My interest in procurement awards started during the 1990s solely as a result of the Best Value regime. I wanted some sort of external validation to demonstrate that we were good at our job. I was a cynic being opportunistic.
It wasn't easy to tailor our entry to the award criteria, especially since there was a word count restriction but the discipline and effort paid off. We didn't win but we did get invited to the award ceremony and ended up with some sort of commendation. The real value came through the spin-offs. The profile within our organisation soared. The team's internal credibility soared. The espirit de corps soared. The team's confidence and pride it itself soared. Yes, it was a big dividend for the small investment in entering.
Something like a decade later, I was programme managing the National Programme for Third Sector Commissioning. I wanted some demonstrable evidence of how the public sector were embedding Third Sector Commissioning. The GO Awards were an obvious part of the strategy - sponsor, encourage entries, get really good case studies into the public domain, and, as icing on the cake, get the MInister to speak and make the awards. Yes, a big dividend for a comparatively trivial investment.
Surprisingly, last year I was invited to judge. I had the luxury of reading all the entries for the categories I was judging. Some great case studies, some not so good, and sadly some who just didn't seem to match the award criteria at all. It was an encouraging insight into the hidden world of procurement successes as opposed to the 'bad press' our community seems to be dogged by.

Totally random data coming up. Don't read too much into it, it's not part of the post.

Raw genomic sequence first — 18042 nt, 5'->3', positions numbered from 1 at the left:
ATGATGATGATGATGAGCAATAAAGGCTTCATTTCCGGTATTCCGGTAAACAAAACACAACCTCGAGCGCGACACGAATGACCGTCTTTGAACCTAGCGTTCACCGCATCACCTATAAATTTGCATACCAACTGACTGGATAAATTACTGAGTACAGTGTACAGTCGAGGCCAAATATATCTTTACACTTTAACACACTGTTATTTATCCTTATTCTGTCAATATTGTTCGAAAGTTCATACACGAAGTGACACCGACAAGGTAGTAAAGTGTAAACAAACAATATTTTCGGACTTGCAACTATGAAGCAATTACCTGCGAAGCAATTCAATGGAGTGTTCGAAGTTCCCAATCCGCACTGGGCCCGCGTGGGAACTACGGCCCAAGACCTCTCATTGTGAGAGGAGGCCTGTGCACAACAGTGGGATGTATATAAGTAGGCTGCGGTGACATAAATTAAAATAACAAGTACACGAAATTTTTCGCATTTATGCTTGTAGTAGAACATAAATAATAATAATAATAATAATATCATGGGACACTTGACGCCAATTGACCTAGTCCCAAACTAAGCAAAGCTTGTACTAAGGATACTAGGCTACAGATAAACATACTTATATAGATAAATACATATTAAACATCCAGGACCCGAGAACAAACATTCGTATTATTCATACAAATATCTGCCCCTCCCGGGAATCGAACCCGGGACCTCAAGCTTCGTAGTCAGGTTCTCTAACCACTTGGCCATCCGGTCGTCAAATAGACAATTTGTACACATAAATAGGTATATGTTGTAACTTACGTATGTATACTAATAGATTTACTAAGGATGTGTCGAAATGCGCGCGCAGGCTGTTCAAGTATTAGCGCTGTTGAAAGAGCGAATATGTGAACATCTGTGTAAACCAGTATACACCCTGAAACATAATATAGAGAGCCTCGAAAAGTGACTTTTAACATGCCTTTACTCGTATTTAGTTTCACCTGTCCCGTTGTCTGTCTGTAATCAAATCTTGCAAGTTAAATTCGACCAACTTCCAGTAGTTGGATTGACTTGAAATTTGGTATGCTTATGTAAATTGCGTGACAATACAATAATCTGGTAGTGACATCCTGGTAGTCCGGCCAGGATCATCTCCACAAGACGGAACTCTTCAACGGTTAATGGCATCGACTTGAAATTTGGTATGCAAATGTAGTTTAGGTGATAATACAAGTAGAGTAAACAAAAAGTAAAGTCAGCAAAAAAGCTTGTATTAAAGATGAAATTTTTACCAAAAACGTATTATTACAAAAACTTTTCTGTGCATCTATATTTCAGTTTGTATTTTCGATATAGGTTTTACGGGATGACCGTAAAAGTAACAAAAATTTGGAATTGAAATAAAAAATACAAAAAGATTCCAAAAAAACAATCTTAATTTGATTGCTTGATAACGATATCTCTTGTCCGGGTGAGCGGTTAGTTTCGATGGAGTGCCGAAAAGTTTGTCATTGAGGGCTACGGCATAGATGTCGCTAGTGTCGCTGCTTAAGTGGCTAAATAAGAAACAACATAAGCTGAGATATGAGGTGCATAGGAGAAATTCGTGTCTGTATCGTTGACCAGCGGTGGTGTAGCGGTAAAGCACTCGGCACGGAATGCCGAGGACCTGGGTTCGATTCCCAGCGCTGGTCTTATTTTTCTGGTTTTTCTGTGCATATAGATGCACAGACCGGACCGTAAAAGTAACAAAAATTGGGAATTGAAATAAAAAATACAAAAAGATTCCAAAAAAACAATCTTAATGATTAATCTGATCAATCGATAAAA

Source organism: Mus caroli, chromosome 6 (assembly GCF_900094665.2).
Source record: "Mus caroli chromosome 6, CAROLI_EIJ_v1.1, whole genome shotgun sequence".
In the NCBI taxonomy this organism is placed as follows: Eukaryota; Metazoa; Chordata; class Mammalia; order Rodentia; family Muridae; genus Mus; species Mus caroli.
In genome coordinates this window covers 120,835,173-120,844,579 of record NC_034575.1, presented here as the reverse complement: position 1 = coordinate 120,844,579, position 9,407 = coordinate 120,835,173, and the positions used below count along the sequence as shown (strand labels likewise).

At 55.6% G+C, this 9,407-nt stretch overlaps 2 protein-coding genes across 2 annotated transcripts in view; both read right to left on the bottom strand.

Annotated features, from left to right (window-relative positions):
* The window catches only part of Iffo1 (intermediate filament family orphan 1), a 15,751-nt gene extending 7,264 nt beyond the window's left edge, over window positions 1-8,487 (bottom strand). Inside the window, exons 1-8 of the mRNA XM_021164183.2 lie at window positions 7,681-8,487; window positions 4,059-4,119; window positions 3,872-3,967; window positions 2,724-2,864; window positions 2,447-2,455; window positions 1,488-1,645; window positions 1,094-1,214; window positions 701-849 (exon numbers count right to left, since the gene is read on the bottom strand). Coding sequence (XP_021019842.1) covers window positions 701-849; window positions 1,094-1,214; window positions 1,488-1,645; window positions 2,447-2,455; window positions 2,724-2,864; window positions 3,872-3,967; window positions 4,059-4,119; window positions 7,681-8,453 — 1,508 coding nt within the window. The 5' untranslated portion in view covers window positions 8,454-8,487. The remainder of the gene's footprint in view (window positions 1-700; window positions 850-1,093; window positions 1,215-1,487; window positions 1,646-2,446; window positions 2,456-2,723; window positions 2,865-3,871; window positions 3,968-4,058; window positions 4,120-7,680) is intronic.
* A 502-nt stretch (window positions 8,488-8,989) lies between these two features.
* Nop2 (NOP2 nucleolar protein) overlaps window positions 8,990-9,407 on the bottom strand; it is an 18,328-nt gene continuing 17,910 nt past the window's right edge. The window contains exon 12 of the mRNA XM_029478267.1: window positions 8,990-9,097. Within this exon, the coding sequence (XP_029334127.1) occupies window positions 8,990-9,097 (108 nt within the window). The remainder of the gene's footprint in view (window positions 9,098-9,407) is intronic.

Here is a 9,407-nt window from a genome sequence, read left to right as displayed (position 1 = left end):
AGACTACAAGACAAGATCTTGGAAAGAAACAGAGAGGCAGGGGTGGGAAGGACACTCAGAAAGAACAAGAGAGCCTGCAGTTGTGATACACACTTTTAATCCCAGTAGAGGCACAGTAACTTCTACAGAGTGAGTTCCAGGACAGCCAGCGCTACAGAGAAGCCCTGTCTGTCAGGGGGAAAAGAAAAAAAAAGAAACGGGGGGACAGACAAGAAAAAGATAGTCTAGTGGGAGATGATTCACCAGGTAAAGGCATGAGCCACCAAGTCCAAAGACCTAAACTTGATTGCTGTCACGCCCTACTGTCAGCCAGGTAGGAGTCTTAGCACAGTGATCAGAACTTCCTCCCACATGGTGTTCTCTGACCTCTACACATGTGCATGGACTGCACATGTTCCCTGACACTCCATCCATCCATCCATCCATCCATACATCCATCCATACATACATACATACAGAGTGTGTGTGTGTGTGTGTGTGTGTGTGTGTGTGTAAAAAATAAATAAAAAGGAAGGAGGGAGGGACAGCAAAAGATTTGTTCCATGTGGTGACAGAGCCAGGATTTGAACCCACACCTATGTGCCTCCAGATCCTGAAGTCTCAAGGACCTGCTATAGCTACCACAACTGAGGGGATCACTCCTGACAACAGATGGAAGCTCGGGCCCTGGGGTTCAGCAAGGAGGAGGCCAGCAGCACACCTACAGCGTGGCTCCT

Public procurement is facing what to me appears unprecedented unfounded criticism at the present and we desperately need to get on top of that criticism with a strong marketing strategy before our reputation is completely eroded - the GO Awards provide a showcasing opportunity we urgently need.
When I compare my cynical journey of just wanting external validation of good performance, I wonder how long it will be before the tables are turned and CPOs will be called upon to give an account as to why they DID NOT enter - after all it only takes a few minutes and the potential dividends are high.
When asked this year to be a judge, naturally I said 'yes'. Now I look forward to reading the entries and being a part of sharing some of the success of the real practitioner heros of the procurement world. I hope I am bogged down with entries to read. I just wish that I could also pat on the back the many good entries which just are beaten in the competition and therefore don't get the accolades they deserve too.
Losers - well perhaps that's just those who don't think they've a good enough deliverable to share. Is it a lack of confidence in performance which stops you entering now?
- Take the few minutes to complete the entry with your team;
- Focus on matching the criteria;
- Remember the word count;
- Self-critique your entry as if you were evaluating a bid against the evaluation criteria;
- Share and celebrate your success.
How could you possibly lose?